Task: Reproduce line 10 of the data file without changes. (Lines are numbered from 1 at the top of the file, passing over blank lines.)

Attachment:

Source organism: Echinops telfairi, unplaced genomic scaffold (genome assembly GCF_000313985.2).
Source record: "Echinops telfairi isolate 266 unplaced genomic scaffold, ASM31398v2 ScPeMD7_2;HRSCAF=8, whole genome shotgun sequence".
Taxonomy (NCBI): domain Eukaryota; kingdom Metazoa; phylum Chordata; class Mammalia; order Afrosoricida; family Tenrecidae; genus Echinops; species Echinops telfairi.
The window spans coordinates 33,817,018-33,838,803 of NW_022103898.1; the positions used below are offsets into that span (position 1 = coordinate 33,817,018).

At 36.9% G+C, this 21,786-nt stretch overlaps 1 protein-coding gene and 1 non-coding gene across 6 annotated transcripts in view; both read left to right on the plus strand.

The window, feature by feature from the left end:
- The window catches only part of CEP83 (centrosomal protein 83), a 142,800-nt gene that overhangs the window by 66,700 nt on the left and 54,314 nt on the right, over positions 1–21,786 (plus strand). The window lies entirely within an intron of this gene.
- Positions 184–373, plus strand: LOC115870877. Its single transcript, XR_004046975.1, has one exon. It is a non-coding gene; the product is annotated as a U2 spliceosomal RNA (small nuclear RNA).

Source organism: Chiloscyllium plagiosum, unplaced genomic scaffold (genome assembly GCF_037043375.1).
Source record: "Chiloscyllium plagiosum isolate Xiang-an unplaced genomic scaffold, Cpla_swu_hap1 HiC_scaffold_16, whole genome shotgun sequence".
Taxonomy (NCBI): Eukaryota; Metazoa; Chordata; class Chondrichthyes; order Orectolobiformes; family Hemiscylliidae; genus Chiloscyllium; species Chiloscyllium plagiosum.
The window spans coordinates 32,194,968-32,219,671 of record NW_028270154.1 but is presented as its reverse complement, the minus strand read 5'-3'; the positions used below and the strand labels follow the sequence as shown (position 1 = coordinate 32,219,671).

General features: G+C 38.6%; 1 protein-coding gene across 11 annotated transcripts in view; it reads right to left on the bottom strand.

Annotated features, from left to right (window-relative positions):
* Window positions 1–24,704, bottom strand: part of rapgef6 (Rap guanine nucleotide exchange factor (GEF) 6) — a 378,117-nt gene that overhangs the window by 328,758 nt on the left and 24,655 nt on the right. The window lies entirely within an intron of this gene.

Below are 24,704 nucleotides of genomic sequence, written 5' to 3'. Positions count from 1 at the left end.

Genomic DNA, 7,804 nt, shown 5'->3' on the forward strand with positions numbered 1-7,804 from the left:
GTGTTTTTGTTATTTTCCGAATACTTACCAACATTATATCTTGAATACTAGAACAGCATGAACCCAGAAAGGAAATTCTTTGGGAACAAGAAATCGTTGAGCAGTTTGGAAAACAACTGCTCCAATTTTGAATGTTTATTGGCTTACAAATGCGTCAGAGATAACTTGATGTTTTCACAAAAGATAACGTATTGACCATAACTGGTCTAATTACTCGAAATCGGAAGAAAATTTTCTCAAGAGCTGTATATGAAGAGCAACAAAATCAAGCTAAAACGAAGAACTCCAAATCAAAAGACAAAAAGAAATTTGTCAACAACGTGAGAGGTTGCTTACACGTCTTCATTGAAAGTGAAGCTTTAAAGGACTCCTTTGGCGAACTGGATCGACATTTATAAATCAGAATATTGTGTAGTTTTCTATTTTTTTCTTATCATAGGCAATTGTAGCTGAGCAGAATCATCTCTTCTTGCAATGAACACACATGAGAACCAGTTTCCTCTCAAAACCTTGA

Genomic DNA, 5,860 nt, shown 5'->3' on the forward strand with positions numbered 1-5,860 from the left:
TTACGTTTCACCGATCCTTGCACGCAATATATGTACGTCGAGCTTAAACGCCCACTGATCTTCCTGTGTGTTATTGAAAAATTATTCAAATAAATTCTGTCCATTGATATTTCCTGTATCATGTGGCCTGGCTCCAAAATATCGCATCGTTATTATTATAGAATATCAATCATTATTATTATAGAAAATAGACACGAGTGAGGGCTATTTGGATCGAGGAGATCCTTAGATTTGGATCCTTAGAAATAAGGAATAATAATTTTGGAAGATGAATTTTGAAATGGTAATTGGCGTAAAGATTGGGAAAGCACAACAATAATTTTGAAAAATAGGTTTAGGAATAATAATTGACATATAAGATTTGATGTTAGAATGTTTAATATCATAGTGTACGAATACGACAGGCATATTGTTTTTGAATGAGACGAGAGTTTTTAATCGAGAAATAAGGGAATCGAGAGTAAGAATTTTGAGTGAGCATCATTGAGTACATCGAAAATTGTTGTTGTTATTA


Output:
Source record: "Chiloscyllium plagiosum isolate Xiang-an unplaced genomic scaffold, Cpla_swu_hap1 HiC_scaffold_16, whole genome shotgun sequence".